PARIS — “I think visitors will be surprised by the wild designs I came up with as a young man,” said Daniel Tribouillard, Leonard’s president and founder, who, in 1958, transformed what was a dusty textile firm into a flower-powered fashion brand.
Almost half a century later, Tribouillard’s style and odyssey with the company are the subject of a retrospective exhibition at Lyon’s Fabric and Decorative Art Museum, running April 7 through Oct. 8.
On display will be some of Leonard’s defining designs, including silk jersey dresses splashed with the house’s signature hand-printed Coptic and orchid designs from the swinging Sixties, Asian-inspired florals from the disco Seventies and pieces by current house designer, Véronique Leroy.
“In 1969, I left France to conquer the Asian market,” said Tribouillard, recalling the day he was offered Queen Sirikit of Thailand’s personal orchid to be immortalized in a Leonard print, or when, in 1983, he was invited by the Japanese government to study the secrets of kimono making.
This resulted in Leonard’s own kimono collection in 1984, which reworked the ancient craft with a French touch. “I called it the kimono of the future,” he said of the feather-light silk jersey robes he created.
But a clue to Tribouillard’s ultimate source of inspiration can be found in his own wardrobe.
“It was Marquis Emilio Pucci who sparked my passion for print,” said the designer, who noted he met the man he considers his mentor — and main competitor — in 1980. “The first thing he told me was that I was full of talent, but that I dressed badly.”
To fix the problem, the generous Pucci took off his own tailor-made jacket and handed it to Tribouillard to keep. “I still use Pucci’s Roman tailor, Giovanni Moschini, to this day,” quipped Tribouillard. But there are subtle differences between the two. “Pucci spent his life doing geometric prints. I’ve spent mine doing flowers.”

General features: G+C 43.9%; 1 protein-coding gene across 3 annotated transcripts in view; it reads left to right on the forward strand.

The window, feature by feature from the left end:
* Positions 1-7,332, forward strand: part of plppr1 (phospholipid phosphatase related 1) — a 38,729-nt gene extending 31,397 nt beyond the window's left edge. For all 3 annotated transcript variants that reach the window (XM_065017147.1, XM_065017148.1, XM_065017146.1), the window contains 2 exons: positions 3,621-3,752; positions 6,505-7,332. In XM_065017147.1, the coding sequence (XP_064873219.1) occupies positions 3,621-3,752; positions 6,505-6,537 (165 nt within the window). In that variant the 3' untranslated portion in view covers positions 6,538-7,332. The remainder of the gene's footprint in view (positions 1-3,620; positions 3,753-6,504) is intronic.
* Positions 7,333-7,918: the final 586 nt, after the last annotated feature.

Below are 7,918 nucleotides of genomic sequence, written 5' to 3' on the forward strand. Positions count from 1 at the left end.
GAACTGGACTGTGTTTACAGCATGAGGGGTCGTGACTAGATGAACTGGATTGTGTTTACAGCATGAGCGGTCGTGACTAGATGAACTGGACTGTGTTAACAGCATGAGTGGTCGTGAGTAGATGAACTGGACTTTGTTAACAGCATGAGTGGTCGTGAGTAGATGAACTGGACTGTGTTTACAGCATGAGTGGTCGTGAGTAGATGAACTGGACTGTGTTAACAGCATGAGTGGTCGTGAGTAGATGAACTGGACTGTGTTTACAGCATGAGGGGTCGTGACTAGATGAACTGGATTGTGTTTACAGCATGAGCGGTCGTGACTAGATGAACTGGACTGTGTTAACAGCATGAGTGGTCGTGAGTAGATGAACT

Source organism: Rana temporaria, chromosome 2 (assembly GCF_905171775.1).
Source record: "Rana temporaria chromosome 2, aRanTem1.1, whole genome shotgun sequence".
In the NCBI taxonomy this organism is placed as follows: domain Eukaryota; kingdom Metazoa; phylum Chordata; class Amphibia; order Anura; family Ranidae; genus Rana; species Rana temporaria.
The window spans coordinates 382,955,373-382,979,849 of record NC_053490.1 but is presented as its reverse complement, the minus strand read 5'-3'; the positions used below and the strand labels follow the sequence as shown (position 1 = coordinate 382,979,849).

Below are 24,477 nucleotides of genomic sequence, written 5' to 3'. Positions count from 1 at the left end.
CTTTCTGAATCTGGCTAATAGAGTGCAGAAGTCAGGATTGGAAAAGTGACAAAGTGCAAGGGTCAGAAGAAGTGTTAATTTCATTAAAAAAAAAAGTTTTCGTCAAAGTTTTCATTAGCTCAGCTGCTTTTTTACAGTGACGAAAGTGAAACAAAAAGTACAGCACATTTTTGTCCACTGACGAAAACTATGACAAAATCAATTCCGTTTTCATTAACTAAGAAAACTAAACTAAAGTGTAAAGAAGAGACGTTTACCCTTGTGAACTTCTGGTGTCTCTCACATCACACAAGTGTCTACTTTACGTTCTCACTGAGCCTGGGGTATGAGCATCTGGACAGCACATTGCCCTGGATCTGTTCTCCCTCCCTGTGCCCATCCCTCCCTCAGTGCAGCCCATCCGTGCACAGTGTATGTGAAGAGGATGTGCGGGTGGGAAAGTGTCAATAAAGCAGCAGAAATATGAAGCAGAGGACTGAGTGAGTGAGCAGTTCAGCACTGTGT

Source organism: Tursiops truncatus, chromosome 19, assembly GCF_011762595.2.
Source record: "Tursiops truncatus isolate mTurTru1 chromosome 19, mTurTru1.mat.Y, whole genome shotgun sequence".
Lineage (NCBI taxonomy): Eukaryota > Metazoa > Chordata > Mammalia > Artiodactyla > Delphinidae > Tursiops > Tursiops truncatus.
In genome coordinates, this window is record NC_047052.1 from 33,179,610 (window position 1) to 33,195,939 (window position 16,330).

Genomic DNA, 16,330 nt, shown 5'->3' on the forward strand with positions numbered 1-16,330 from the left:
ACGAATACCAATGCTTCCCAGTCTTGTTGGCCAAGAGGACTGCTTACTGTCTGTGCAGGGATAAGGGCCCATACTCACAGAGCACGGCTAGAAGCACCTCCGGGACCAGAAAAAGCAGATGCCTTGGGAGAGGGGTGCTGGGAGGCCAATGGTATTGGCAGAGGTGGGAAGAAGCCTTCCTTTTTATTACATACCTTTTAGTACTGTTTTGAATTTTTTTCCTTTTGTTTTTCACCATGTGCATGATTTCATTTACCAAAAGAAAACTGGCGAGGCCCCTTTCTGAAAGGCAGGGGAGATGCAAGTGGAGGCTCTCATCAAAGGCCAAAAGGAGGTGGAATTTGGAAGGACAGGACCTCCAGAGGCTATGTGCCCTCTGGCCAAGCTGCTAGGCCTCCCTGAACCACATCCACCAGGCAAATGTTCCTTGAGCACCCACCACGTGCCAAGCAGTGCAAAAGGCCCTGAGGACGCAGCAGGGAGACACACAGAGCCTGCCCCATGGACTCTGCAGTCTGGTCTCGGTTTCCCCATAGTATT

“Azzedine has been one of the biggest influences in my life. He has always been such a strong, loving, fatherly figure to me. I call him Papa. His designs are indescribably unique, they are pieces of art. He knew how to make the female form look its loveliest. I have so many memories of him; my favorite might be during my first show with him in Paris. He liked me and he wanted to help me get more work. He called all his friends at Kenzo and Comme des Garcons, and asked them to book me. They said, ‘But she can’t walk!’ And he said, ‘but she has such a great ass!' His friendship and support has been the great privilege of my career. I can't imagine life without him. Repose en paix mon Papa.” - @stephanieseymour tells @wwd. #wwdfashion (📷: @steveeichner) #alaia #azzedinealaia
Azzedine Alaïa, flanked by two of his closest friends, models Stephanie Seymour and Naomi Campbell.
He designed Seymour’s dress for her 1995 wedding to Peter Brant, and treated Campbell (who famously called him Papa), like a daughter. For more on the legendary designer, tap the link in bio. #wwdfashion #alaia #azzedinealaia
Azzedine Alaïa's “I-did-it-my-way” ethos stood out starkly at a time when brands are experimenting with consumer-facing fashion shows, coed formats and trans-seasonal collections – anything to perk up lackluster sales of ready-to-wear in an age of Insta-everything. “It’s not creation anymore. This becomes a purely industrial approach,” the late designer told WWD in an interview last year. “But anyway, the rhythm of collections is so stupid. It’s unsustainable. There are too many collections.” Read more about the iconic designer’s life and work on wwd.com, link in bio. #wwdfashion #azzedinealaia (📷: @WWD Archive, 1986) #alaia
Sneaker reselling app @goat’s latest exhibit, "The Greatest: New York," tells the story of New York's sneaker culture. To celebrate the exhibit, an intimate crowd gathered on Thursday night at the pop-up gallery space, located at Platform in Culver City, to hear guest speaker and illustrator @esymai talk about her own rise in streetwear and women in the business. "For me I'm just someone who is creative. I like to create things," said Chang. #wwdfashion
Azzedine Alaïa, one of the most iconic couturiers of the modern era whose body-con designs defined Eighties fashion, has died in Paris. The diminutive Tunisian-born designer, known for his structured knitted dresses with fitted waists and impeccably cut, figure-hugging second skin silhouettes was deeply admired by his peers, and counted supermodel Naomi Campbell - his adoptive daughter - among his inner circle, one of a gang of glamazons including Farida Khelfa, Carla Bruni and Stephanie Seymour who became ambassadors of his style. (📷: Alexandre Guirkinger) #wwdblast